Thousands of our people are asking this question today? Lord does it not concern you that we perish? Every broken bone, every bruised heart asks this question. And thousands.

Yes, dear people of Myanmar. We are like those disciples, tossed in the stormy seas of man-made disaster, of unending war, anguished displacement, inflicted starvation, death, detention and despair. How many seas, my dear Myanmar people, have we crossed in the leaky boats of hope and despair? How many perished on the way in their attempt to reach the shore of peace? As darkness engulfs this great nation once again, the crushing and the convoluted cry of the broken sprit of my people rises to the altar of God and complains “Lord, does it not concern you that we perish?” In the muted voices of hundreds who were mercilessly killed in brutal violence and in the silent tears of thousands incarcerated in the inhuman jails, the question rises every minute: Lord does it not concern that we perish?

All of us wish there is an easy answer. God seems to be sleeping. The disciples are afraid of sinking. Jesus gets up with a challenge: Why are you frightened? Do you still not have faith? Instead of answering our question Jesus is challenging us with a more disturbing question. Do we have faith, especially during these most difficult times?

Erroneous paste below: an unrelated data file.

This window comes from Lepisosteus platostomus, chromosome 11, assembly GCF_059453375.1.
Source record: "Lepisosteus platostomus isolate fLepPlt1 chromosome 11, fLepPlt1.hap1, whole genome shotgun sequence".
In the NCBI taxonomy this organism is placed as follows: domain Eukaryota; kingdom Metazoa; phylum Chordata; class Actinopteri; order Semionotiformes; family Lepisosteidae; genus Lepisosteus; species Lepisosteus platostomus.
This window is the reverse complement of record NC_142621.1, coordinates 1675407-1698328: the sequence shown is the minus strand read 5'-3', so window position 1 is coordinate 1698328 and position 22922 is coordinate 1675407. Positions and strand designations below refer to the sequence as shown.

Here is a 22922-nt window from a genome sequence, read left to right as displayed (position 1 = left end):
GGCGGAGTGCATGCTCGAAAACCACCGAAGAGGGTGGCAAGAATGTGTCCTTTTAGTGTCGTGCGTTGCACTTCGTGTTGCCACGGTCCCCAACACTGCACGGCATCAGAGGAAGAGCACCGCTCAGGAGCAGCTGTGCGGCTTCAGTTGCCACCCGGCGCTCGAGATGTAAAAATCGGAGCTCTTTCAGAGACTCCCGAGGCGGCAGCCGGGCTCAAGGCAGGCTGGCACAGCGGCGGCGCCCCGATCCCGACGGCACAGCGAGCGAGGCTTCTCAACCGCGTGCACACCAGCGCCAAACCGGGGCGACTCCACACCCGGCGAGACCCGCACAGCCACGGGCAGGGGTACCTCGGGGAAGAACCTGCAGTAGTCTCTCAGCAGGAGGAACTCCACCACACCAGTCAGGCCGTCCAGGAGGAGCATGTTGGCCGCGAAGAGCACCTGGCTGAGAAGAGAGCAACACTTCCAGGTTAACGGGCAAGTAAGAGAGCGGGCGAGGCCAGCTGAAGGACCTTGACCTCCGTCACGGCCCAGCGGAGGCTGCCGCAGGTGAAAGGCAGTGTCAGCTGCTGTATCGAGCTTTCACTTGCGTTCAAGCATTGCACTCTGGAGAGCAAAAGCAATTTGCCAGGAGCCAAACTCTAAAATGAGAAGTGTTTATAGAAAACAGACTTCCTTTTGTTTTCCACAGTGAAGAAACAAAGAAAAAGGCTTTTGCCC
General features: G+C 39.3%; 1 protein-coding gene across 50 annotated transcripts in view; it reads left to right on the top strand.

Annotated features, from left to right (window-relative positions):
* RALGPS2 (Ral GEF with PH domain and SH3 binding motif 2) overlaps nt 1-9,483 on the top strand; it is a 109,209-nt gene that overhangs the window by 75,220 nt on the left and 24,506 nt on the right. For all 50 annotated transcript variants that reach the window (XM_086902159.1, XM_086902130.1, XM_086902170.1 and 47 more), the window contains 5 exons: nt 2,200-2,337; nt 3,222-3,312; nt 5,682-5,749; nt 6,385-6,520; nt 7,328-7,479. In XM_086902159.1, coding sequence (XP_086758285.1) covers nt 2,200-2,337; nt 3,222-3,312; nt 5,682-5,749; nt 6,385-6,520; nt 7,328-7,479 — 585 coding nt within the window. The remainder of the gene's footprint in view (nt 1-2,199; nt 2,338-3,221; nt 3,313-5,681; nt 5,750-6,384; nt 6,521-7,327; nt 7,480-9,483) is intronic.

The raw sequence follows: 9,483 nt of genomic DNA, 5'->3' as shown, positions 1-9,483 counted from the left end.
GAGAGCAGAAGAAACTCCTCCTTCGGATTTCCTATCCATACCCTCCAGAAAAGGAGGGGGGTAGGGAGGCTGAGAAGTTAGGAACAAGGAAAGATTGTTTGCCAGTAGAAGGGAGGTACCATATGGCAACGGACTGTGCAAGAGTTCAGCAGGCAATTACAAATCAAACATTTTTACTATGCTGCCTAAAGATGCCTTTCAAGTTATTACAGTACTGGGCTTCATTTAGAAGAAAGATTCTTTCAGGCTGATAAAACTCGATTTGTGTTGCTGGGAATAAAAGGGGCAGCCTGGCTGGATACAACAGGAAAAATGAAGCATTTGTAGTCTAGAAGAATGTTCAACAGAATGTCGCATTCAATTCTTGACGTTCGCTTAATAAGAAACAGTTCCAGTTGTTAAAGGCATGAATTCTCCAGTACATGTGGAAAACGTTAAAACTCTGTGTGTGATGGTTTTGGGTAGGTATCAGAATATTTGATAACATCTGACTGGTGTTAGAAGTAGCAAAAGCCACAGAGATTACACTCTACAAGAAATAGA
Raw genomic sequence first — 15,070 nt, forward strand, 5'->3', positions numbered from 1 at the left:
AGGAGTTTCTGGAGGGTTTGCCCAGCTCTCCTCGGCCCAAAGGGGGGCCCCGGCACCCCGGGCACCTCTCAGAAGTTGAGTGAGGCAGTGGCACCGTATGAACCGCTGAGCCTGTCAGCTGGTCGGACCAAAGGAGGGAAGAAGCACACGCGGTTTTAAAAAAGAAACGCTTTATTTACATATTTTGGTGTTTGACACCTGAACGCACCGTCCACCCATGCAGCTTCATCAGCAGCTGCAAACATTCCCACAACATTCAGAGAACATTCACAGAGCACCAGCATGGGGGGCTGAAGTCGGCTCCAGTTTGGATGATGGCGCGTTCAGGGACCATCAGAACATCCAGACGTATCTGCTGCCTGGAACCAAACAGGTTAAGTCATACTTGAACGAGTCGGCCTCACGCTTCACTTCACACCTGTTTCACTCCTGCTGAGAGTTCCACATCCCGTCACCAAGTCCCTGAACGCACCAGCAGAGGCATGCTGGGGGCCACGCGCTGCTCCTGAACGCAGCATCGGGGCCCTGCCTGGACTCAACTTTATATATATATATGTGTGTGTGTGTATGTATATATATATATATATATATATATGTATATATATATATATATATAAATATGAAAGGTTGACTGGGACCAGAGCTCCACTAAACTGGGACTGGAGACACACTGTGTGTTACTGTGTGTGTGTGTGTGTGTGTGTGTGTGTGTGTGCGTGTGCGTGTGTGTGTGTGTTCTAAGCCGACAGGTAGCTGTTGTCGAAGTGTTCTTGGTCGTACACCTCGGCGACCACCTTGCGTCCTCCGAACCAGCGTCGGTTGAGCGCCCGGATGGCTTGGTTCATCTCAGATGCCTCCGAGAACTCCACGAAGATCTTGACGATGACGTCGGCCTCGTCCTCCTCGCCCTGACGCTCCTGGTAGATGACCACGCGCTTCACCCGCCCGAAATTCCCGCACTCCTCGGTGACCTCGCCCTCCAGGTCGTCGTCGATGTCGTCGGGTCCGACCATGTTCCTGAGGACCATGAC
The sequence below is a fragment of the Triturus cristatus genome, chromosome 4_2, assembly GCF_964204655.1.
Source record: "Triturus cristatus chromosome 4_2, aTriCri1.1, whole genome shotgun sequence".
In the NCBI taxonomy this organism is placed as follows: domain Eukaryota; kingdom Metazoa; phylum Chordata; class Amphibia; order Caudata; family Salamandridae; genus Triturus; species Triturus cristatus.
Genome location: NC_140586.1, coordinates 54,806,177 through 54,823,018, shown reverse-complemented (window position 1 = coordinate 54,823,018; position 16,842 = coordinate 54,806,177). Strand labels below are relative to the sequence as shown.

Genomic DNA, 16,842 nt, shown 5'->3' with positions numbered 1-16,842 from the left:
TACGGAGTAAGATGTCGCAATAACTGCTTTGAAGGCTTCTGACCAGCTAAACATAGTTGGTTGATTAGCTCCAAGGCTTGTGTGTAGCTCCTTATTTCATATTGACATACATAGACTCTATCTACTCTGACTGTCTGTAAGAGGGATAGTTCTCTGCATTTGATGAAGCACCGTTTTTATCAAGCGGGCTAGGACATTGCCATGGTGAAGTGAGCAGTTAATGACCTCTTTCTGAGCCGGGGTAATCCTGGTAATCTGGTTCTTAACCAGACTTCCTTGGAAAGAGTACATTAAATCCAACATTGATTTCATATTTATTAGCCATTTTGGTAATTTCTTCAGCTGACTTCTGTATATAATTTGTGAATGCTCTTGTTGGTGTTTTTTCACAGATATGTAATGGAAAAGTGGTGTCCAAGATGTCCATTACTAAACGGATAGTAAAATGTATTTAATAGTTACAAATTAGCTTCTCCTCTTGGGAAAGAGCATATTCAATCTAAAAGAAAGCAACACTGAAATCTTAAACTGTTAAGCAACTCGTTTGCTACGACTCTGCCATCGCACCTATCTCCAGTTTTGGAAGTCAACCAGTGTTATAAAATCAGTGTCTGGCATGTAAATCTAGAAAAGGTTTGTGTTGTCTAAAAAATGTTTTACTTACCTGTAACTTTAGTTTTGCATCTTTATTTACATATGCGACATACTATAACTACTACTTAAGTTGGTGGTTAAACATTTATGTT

Faith is not meant only for happy times. Faith is the star that shines in the darkest nights. Faith is unseen but felt, faith is strength when we feel we have none, faith is hope when we seem all was lost. Faith is feeling the presence of God in our utmost feeling of abandonment. Faith is crying out from the Cross: My God, My God why have you forsaken me? as Jesus did.

Why did even Jesus cry out like the disciples in the boat?

In those awful moments, as evil men were allowed to do whatever they wanted to do to Jesus, our Lord expressed His feelings of abandonment. God placed the sins of the world on His Son, and Jesus for a time felt the desolation of being unconscious of His Father’s presence. It was at this time that “God made Him who had no sin to be sin for us, so that in Him we might become the righteousness of God” (2 Corinthians 5:21).